Considered Tolstoy's best novel from his early years. Begun in 1853 and completed in 1862, after nearly 10 years of fits and starts he was compelled to finish it after loosing badly at cards in order to pay the debt. The novel describes life among the martial Cossacks as seen through the eyes of a young Russian soldier stationed in a native village on the frontier. Descriptions of Caucuses geography and wildlife are the strongest part of the novel in my opinion, the story itself is slow and uneventful. The Cossack's are a clannish community and the outsider Olenin who tries to penetrate it with modest success discovers himself in the process. It's like Dances with Wolves where a soldier who is sent to subjugate and civilize instead discovers indigenous wisdom and attempts to go native, but finds in the end he can never fully cross over and returns a changed man.
DRFP on LibraryThing More than 1 year ago
One of Tolstoy's best short stories / novella. Highly readable and exciting, I found this much more enjoyable than Tolstoy's other, more highly praised, Caucus novel "Hadji Murad".
pfax on LibraryThing More than 1 year ago
Quick, wonderful read. Tolstoy's insights into another culture are poignant and relevant. This novel speaks much of the problems of the multinational Russian empire, and maintains its relevance in the modern era's issues of globalization.
EPClark More than 1 year ago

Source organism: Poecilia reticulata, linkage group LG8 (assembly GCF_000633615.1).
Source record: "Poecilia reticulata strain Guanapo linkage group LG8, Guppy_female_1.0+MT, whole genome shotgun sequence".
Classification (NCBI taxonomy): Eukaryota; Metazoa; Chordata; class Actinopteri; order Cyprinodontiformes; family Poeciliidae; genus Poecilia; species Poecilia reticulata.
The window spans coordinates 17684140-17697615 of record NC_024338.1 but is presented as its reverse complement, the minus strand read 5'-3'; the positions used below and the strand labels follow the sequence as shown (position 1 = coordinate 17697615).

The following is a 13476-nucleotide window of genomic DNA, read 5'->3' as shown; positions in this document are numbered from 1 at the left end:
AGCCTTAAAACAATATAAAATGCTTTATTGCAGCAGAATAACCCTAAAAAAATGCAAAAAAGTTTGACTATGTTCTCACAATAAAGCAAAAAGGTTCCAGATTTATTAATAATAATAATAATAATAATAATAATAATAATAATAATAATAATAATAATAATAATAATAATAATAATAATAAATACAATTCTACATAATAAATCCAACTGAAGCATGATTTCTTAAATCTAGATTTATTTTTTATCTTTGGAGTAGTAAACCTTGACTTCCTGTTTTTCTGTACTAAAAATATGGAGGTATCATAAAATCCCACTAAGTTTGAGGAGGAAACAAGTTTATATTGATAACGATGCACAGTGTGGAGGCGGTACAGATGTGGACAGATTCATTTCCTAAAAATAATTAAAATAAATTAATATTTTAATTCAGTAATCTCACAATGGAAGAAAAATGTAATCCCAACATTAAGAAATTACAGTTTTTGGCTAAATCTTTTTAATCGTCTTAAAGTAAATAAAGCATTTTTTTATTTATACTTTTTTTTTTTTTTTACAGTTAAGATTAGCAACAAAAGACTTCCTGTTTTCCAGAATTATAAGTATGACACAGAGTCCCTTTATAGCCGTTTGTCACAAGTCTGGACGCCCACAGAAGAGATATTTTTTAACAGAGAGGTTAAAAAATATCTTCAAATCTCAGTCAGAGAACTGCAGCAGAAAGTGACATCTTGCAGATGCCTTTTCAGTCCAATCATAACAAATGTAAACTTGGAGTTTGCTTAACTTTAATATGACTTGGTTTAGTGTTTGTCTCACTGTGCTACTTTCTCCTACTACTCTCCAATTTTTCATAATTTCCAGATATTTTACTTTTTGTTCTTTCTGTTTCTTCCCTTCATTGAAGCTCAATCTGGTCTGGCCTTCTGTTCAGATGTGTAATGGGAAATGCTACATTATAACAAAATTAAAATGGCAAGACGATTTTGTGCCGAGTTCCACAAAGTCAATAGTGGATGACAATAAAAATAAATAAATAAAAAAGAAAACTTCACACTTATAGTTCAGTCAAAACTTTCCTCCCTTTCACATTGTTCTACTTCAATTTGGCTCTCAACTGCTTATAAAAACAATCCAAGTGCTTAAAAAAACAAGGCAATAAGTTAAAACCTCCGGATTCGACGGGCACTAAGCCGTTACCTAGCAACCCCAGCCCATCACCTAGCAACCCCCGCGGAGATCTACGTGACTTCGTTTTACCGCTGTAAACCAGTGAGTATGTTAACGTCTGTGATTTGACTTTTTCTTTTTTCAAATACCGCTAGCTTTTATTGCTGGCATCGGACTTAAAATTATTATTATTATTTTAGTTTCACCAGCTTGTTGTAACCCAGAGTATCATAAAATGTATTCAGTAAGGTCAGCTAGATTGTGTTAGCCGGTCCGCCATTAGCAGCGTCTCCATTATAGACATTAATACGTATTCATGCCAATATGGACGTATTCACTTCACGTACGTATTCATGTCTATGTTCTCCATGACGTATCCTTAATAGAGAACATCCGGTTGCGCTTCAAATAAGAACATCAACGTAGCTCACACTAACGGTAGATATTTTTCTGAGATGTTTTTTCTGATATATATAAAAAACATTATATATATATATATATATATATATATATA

When he set off for the Caucasus in the early 1850s, the young Leo Tolstoy was in many ways much the same as most other young noblemen: caught up in gambling and chasing women, concerned with appearances and enjoying the moment. But even then Tolstoy was already thinking about other, more serious, more permanent things. The novella "Cossacks" was one of the earlier books he began, in the early 1850s, although it was not completed until 1862 and not published in its final form until January 1863. "Cossacks" has many of the hallmarks of early Tolstoy: the writing is, while not as spare as his later work, elegant and clear, with considerable use of dialogue to convey both plot and character. The setting is delineated with local details on every level: clothes, horses, food, housing, landscape, and language are all used to convey the life of the Caucasian Cossack life. The impression is one of total immersion into a vibrant, foreign culture, one that attracts and repels the reader just as it does Olenin ("Deer"), the Russian officer who is the main character. Olenin is drawn to the Cossack lifestyle for its simplicity and its closeness to nature. He believes that they are happier than he is because they think less about life and their place in it, a common belief amongst his aristocratic characters. In retrospect it's easy to criticize that belief--surely all people think about life and their place in it, and probably even very "simple" people live fully fledged inner lives--but "Cossacks" does bring up the eternal issue of how much of the experience of all living beings (Tolstoy, as do I, includes non-human animals in his considerations) is shared, and how much is dependent on specific, individual experience. Olenin, the educated aristocrat, can comprehend his life through his knowledge of European and Classical literature, while Lukashka, his simple Cossack counterpart, tells tales and sings folk songs, and the "abreks"--Caucasian warriors--rarely speak at all and are seen only from the outside, although they, too, it is suggested, are living full inner lives, complete with recognizable emotions such as sorrow and fear. The Cossacks speak Tatar almost as much as they do Russian--when Lukashka is wounded he curses in a mixture of Tatar and Russian, for example, and most of the Cossacks drop Tatar and Arabic words into their speech at important moments--dress like Abreks, and "dzhigit"--act the dashing hero, from the Caucasian word for it--on their horses when they want to show off; in many ways they are more Caucasian than they are Russian, and they admire their Chechen counterparts more than they do their Russian masters. This attraction-repulsion, and simultaneous sensation of total merging with the Other and total inability to ever understand and become one with the Other, is characteristic of Tolstoy's work and shows a lifelong concern of his in all his writings. For all its philosophy, though, "Cossacks" is at its heart a ripping yarn, with hunts, battles, and a tense love triangle between the refined, reflective Olenin, the spontaneous child of nature Lukashka, and the strong-willed, independent Maryana, who like all the Cossack women is treated both by the characters and the author as something between a unique and powerful individual and a piece of goods to be bought and sold. Longtime fans of Tolstoy owe it to themselves to read this story.